It was a great privilege to see behind the scenes at Kew.  Colin’s office was on the Green near the main entrance to Kew Gardens, and the offices connected to one of the most fantastic Victorian buildings I have ever had the pleasure of being inside.  The Herbarium was established to store plant specimens, leaves, twigs, flowers and seeds, of everything the collectors would bring back.    Plant material was placed in newspapers, usually from the country of origin, a Combretum in a Daily Nation from Kenya,  a bamboo orchid from Malaysia in a  New Strait Times, a bromeliad from Jamaica in a Daily Gleaner – and squeezed into travelling cases to preserve the material. By careful drying, laying out and storage, these specimens could travel thousands of miles and still be used as keys by specialists back at Kew.  Modern methods such as digital photos , seed banks and genomes are doing so much to continue this tradition, but there was something so tangible about these historical documents in the room.  Also olfactible – you could smell the specimens.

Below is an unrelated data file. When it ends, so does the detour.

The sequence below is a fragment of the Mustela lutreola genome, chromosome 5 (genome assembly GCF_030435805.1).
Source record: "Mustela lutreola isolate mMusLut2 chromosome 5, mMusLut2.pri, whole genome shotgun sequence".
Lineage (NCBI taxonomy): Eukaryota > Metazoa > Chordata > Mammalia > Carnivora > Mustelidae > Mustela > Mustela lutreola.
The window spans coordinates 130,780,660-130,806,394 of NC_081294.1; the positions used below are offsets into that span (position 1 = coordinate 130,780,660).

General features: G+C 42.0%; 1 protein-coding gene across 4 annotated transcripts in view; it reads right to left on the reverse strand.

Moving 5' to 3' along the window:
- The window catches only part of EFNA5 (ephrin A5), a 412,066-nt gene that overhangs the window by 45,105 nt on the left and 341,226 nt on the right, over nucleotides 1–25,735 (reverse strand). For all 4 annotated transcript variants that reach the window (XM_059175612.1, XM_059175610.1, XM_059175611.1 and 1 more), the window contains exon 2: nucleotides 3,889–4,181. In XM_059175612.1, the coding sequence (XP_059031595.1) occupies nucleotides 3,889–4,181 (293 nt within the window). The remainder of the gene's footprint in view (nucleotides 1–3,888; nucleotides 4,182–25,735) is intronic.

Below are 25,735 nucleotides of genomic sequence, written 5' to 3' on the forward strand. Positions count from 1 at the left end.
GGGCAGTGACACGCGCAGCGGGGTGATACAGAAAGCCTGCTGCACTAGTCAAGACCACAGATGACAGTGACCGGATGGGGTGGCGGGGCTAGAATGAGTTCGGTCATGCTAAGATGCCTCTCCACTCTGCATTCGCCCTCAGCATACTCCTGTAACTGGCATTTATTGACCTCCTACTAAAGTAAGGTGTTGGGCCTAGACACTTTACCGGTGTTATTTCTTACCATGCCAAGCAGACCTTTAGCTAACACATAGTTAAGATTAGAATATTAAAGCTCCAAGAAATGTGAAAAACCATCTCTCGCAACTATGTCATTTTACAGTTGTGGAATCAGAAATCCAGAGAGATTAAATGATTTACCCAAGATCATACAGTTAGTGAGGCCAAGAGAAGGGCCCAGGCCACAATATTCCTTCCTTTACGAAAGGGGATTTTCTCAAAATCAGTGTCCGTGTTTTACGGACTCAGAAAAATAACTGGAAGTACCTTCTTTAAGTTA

And the room itself was impressive – just trust the Victorians to produce a practical space with artistry thrown in.  It was made of iron to make it fire resistant, painted cream and blood red, with slim iron columns supporting a metal mezzanine above, and every nook and cranny filled with ceiling high shelving stuffed with these wooden storage bundles. I remember Colin pulling out a bundle for me and he opened up a card.  There, neatly laid out , was the flattened shape of a stem and flower, and decorative cursive writing documented the key features and location of the find.  And the collector was also named in the same handwriting – Charles Darwin.

He also took me round a quadrangle of offices which included the remarkable library.  In amongst the usual journals and tomes, there were fantastic albums full of stunning paintings of flora; scientifically accurate but artistically sublime.

Over the few years I went to discuss issues with Colin and Martin, a new building was erected.  Plant collections had fallen out of favour once, but now again were being seen as vital storage locations as the native habitats of these plants came under more and more pressure.  And as well as Colin and Martin, I met plenty of dedicated scientists who were looking in detail at different plant species and helping botanists around the world, record, monitor, treasure and conserve their biodiversity. Phil Lambdon was one of these botanists.